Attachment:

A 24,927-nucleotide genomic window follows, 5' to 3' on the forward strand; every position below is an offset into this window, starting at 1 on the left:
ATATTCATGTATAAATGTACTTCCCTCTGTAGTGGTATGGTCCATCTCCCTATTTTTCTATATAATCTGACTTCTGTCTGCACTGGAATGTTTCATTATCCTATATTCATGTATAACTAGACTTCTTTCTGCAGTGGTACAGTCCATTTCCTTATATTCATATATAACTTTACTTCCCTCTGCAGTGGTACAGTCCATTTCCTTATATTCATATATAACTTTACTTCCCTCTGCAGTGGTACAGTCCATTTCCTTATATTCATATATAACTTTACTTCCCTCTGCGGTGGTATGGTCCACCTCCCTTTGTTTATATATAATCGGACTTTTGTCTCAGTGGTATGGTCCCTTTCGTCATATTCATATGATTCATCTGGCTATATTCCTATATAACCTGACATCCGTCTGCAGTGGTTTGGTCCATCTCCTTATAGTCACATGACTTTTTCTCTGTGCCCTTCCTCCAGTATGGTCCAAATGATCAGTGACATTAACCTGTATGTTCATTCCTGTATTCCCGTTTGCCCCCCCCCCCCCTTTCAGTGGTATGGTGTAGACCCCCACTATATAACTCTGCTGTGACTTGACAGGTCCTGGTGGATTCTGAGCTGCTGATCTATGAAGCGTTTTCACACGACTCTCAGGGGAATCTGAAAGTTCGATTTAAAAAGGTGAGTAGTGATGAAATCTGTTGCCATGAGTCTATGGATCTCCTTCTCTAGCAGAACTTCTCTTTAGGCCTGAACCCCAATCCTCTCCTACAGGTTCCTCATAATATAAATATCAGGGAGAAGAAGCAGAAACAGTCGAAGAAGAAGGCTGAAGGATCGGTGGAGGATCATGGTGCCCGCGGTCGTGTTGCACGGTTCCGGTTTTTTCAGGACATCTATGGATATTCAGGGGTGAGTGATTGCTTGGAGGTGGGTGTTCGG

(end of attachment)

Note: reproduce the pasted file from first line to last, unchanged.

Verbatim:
A 24,927-nucleotide genomic window follows, 5' to 3' on the forward strand; every position below is an offset into this window, starting at 1 on the left:
ATATTCATGTATAAATGTACTTCCCTCTGTAGTGGTATGGTCCATCTCCCTATTTTTCTATATAATCTGACTTCTGTCTGCACTGGAATGTTTCATTATCCTATATTCATGTATAACTAGACTTCTTTCTGCAGTGGTACAGTCCATTTCCTTATATTCATATATAACTTTACTTCCCTCTGCAGTGGTACAGTCCATTTCCTTATATTCATATATAACTTTACTTCCCTCTGCAGTGGTACAGTCCATTTCCTTATATTCATATATAACTTTACTTCCCTCTGCGGTGGTATGGTCCACCTCCCTTTGTTTATATATAATCGGACTTTTGTCTCAGTGGTATGGTCCCTTTCGTCATATTCATATGATTCATCTGGCTATATTCCTATATAACCTGACATCCGTCTGCAGTGGTTTGGTCCATCTCCTTATAGTCACATGACTTTTTCTCTGTGCCCTTCCTCCAGTATGGTCCAAATGATCAGTGACATTAACCTGTATGTTCATTCCTGTATTCCCGTTTGCCCCCCCCCCCCCTTTCAGTGGTATGGTGTAGACCCCCACTATATAACTCTGCTGTGACTTGACAGGTCCTGGTGGATTCTGAGCTGCTGATCTATGAAGCGTTTTCACACGACTCTCAGGGGAATCTGAAAGTTCGATTTAAAAAGGTGAGTAGTGATGAAATCTGTTGCCATGAGTCTATGGATCTCCTTCTCTAGCAGAACTTCTCTTTAGGCCTGAACCCCAATCCTCTCCTACAGGTTCCTCATAATATAAATATCAGGGAGAAGAAGCAGAAACAGTCGAAGAAGAAGGCTGAAGGATCGGTGGAGGATCATGGTGCCCGCGGTCGTGTTGCACGGTTCCGGTTTTTTCAGGACATCTATGGATATTCAGGGGTGAGTGATTGCTTGGAGGTGGGTGTTCGG